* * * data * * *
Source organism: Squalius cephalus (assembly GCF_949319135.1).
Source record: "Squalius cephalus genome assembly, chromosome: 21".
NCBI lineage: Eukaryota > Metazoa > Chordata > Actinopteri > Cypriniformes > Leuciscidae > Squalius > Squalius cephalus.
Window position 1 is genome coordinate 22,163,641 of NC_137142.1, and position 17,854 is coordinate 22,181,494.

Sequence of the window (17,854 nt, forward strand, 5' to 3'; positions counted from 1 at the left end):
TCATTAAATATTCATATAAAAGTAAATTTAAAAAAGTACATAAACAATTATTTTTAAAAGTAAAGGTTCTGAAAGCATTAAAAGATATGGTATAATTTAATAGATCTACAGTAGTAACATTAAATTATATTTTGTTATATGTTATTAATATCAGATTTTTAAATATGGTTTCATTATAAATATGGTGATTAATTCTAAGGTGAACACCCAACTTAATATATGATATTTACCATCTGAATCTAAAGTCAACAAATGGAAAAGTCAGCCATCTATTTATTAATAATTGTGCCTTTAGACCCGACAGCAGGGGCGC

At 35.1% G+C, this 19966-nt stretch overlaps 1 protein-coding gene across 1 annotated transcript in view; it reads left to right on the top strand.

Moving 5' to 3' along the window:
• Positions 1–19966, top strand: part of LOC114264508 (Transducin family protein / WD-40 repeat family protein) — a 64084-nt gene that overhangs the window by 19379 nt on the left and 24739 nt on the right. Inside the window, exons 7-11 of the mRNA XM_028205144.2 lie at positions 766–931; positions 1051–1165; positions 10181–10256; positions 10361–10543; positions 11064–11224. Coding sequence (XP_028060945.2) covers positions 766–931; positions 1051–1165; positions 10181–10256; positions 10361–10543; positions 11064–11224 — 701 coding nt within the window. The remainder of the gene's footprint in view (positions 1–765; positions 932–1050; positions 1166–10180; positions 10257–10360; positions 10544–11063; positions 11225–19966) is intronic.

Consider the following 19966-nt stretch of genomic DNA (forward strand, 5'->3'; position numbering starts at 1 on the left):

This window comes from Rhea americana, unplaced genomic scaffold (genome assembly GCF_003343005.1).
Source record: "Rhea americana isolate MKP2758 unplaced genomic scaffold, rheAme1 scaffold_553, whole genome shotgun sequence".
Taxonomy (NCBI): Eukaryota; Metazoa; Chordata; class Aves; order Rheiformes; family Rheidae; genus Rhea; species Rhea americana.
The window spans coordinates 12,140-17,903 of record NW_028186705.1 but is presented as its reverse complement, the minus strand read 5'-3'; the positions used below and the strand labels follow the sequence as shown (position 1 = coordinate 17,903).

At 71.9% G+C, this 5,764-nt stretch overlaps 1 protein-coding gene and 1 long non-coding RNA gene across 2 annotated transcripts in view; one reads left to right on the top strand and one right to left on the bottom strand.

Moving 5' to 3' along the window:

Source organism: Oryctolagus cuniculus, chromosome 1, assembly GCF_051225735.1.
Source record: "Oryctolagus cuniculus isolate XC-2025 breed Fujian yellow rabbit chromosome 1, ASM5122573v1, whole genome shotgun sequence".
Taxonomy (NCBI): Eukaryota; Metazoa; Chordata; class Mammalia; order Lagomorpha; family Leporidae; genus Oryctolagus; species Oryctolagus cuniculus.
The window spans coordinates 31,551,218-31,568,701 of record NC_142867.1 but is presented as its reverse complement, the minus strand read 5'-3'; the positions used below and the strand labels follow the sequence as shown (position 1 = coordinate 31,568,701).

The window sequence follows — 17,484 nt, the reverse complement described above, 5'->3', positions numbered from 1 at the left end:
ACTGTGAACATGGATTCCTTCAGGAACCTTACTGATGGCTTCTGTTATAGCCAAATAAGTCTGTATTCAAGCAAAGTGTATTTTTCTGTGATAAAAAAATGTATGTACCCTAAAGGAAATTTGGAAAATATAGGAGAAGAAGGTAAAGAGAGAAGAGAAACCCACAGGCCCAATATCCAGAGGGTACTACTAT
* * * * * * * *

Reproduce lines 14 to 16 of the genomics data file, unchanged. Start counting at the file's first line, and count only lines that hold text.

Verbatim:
The window spans coordinates 12,140-17,903 of record NW_028186705.1 but is presented as its reverse complement, the minus strand read 5'-3'; the positions used below and the strand labels follow the sequence as shown (position 1 = coordinate 17,903).

At 71.9% G+C, this 5,764-nt stretch overlaps 1 protein-coding gene and 1 long non-coding RNA gene across 2 annotated transcripts in view; one reads left to right on the top strand and one right to left on the bottom strand.

Moving 5' to 3' along the window: